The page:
U.S. Banks Seen Freezing Payouts as Harsher Leverage Rules Loom
By Yalman Onaran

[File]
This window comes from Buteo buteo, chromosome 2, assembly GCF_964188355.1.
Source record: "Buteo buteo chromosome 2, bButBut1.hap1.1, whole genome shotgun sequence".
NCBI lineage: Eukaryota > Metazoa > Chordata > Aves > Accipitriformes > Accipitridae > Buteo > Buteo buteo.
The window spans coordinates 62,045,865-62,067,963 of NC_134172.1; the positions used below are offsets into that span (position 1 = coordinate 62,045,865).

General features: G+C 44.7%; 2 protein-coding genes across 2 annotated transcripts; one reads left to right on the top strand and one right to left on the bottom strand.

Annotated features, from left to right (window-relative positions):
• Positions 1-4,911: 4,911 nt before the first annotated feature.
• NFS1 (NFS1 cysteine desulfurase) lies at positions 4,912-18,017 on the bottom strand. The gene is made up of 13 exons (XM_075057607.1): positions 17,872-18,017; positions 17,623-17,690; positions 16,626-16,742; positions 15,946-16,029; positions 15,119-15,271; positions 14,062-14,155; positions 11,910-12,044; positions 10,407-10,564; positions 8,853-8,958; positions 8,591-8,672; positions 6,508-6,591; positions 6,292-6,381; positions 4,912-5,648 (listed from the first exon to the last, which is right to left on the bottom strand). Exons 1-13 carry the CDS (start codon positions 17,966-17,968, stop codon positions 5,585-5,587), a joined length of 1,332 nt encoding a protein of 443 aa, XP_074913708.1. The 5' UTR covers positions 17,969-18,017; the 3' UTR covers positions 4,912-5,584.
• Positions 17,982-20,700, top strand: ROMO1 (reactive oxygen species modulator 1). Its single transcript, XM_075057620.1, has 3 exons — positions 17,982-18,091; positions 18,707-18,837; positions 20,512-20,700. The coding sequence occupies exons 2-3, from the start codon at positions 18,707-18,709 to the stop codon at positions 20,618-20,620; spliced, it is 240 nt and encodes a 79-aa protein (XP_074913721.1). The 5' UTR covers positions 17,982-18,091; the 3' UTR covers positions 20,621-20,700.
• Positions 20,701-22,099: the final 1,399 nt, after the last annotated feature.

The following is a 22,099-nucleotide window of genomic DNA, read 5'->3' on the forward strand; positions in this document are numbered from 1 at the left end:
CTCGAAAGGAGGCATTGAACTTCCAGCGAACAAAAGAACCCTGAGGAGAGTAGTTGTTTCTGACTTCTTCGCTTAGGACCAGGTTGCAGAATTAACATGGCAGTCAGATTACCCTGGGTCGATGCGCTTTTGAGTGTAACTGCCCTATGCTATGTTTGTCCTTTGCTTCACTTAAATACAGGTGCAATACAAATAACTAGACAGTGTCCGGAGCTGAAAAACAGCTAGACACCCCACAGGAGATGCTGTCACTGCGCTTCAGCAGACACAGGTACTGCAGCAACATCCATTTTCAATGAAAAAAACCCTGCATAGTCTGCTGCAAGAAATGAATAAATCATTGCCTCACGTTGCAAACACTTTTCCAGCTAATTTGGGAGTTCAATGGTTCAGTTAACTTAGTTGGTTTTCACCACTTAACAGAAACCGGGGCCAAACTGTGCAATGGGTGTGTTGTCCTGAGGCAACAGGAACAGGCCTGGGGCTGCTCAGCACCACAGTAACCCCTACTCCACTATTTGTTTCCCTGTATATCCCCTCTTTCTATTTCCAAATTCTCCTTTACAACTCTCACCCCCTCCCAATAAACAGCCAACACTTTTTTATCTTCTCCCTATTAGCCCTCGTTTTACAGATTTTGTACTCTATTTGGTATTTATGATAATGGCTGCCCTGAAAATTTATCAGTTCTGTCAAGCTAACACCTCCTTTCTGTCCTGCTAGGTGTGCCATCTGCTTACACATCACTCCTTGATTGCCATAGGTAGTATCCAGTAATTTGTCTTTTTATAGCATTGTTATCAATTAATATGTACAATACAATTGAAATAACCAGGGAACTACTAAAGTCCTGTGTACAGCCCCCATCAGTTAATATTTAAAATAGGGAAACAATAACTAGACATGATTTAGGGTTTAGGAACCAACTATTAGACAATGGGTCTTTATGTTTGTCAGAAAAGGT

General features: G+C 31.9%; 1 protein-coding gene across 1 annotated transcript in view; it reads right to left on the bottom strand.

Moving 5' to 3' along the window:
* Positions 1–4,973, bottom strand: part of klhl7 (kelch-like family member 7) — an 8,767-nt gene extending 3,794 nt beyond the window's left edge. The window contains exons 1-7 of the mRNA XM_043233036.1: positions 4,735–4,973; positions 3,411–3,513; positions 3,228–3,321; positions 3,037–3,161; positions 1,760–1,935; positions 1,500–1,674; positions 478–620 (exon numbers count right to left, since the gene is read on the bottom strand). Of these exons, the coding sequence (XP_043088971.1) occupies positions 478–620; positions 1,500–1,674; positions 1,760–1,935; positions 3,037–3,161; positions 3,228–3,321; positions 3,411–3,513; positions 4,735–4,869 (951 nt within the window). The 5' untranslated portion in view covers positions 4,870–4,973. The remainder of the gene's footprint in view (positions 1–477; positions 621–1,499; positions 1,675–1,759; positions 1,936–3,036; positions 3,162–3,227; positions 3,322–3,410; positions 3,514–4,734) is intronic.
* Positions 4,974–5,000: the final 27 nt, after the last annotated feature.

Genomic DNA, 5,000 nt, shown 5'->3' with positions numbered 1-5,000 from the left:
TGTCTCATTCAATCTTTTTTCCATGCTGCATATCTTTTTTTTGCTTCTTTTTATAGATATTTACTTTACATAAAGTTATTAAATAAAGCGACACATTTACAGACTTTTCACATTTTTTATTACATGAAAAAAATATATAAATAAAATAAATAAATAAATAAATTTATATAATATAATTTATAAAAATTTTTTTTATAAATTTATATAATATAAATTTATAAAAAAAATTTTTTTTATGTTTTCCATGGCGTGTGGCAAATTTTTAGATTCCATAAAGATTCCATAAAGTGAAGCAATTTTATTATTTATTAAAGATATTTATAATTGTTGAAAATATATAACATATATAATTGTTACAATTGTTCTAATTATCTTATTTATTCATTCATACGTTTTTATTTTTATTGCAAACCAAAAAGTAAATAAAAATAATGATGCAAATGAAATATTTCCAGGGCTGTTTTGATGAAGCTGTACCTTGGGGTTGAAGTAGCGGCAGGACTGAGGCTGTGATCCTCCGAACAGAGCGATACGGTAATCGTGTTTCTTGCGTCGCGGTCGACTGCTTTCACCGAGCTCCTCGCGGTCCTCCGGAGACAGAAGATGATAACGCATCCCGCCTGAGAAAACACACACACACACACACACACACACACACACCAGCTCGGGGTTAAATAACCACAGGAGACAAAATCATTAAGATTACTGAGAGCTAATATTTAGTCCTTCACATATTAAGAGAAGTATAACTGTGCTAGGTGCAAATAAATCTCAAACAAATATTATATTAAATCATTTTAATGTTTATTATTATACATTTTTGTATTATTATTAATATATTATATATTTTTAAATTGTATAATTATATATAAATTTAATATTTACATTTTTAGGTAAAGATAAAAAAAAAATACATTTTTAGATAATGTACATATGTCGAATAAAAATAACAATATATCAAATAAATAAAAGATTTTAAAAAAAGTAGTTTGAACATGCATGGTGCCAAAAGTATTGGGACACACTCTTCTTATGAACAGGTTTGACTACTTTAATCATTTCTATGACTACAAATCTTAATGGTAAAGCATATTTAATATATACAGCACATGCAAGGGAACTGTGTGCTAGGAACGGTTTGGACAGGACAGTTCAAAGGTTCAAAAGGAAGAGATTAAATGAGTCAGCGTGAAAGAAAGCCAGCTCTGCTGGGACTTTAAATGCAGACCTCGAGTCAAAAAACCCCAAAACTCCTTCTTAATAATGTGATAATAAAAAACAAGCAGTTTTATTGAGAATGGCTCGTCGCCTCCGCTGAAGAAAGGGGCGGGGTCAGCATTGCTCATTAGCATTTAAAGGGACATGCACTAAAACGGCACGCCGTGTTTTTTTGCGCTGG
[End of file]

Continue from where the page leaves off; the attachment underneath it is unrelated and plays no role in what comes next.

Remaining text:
The biggest U.S. banks, after years of building equity, may continue hoarding profits instead of boosting dividends as they face stricter capital rules than foreign competitors. The eight largest firms, including JPMorgan Chase & Co. (JPM) and Morgan Stanley, would need to retain capital equal to at least 5 percent of assets, while their banking units would have to hold a minimum of 6 percent, U.S. regulators proposed yesterday. The international equivalent, ignoring the riskiness of assets, is 3 percent. The banks have until 2018 to fully comply. The U.S. plan goes beyond rules approved by the Basel Committee on Banking Supervision to prevent a repeat of the 2008 crisis, which almost destroyed the financial system. The changes would make lenders fund more assets with capital that can absorb losses instead of using borrowed money. Bankers say this could trigger asset sales and hurt their ability to lend, hamstringing the nation’s economic recovery. Karen Shaw Petrou, managing partner of Washington-based Federal Financial Analytics, said the banks would struggle to raise the necessary capital simply by retaining earnings. Banks may have to discontinue some products, pushing “a lot of complex business into the shadows,” she said, referring to less regulated institutions such as hedge funds.